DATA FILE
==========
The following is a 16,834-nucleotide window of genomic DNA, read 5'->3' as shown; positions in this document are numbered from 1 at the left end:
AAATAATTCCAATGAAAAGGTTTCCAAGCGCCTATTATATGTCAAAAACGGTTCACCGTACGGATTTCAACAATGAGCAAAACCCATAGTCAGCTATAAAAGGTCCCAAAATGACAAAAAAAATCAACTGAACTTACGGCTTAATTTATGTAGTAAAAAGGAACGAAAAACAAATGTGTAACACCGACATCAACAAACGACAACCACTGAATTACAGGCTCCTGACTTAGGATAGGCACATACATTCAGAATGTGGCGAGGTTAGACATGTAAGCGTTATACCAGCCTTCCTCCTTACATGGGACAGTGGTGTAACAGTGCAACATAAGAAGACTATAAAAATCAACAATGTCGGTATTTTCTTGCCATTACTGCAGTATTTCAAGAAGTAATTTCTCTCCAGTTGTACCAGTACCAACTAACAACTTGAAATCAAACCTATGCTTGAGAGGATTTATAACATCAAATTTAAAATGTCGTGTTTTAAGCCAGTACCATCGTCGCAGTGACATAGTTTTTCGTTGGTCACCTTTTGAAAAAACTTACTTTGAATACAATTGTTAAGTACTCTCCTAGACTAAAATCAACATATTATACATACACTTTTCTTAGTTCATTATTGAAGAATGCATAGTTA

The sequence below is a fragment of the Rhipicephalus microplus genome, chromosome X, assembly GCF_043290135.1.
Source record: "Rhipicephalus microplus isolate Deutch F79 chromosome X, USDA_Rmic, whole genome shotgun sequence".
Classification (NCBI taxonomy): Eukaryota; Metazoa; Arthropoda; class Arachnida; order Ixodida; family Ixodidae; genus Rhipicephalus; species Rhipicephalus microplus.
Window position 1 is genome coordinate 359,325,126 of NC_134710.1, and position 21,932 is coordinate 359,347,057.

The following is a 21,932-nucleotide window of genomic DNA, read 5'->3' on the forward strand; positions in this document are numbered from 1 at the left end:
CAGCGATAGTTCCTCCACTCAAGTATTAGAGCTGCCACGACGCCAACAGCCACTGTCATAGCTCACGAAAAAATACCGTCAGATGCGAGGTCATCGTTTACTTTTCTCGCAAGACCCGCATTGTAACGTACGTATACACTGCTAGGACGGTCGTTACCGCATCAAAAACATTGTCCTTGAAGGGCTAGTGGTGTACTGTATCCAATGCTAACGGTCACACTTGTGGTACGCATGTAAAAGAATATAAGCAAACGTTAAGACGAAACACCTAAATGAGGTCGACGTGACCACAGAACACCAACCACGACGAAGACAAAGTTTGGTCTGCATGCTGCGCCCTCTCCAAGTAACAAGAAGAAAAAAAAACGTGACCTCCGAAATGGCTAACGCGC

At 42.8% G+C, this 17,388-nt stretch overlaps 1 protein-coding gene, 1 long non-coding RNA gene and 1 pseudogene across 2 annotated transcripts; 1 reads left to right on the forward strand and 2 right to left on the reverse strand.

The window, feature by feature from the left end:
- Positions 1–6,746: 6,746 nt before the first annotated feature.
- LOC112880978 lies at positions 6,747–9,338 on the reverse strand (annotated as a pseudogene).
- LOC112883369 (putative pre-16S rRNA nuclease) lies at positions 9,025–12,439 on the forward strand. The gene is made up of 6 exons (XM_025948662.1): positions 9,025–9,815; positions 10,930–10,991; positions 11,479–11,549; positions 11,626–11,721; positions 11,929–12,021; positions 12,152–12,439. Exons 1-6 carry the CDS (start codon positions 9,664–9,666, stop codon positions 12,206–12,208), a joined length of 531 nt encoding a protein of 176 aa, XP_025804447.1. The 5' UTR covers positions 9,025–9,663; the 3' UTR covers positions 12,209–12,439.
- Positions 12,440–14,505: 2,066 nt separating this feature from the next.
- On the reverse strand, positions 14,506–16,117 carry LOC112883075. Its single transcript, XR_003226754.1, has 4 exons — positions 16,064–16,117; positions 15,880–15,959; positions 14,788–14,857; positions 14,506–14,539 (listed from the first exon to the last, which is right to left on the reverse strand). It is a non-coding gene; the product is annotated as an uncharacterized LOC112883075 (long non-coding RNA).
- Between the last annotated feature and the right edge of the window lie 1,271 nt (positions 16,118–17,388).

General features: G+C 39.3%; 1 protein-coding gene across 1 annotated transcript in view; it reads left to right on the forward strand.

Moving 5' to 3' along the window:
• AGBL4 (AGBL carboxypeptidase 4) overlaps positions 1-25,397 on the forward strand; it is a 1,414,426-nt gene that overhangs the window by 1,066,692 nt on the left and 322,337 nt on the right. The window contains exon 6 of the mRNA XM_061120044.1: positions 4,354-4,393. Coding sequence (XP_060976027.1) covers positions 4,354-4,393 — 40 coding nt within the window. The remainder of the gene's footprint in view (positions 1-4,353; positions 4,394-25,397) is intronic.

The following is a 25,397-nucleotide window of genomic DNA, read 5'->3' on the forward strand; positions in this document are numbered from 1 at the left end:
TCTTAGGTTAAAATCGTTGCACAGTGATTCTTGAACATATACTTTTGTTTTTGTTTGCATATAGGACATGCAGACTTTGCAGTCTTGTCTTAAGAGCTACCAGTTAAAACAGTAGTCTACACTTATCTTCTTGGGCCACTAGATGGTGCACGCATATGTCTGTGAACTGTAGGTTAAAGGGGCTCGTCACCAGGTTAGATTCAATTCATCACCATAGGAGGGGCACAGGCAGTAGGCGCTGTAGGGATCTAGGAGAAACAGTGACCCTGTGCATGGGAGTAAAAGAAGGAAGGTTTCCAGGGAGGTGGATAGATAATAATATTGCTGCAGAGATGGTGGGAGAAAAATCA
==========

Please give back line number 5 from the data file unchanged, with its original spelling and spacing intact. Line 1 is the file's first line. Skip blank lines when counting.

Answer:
Classification (NCBI taxonomy): Eukaryota; Metazoa; Arthropoda; class Arachnida; order Ixodida; family Ixodidae; genus Rhipicephalus; species Rhipicephalus microplus.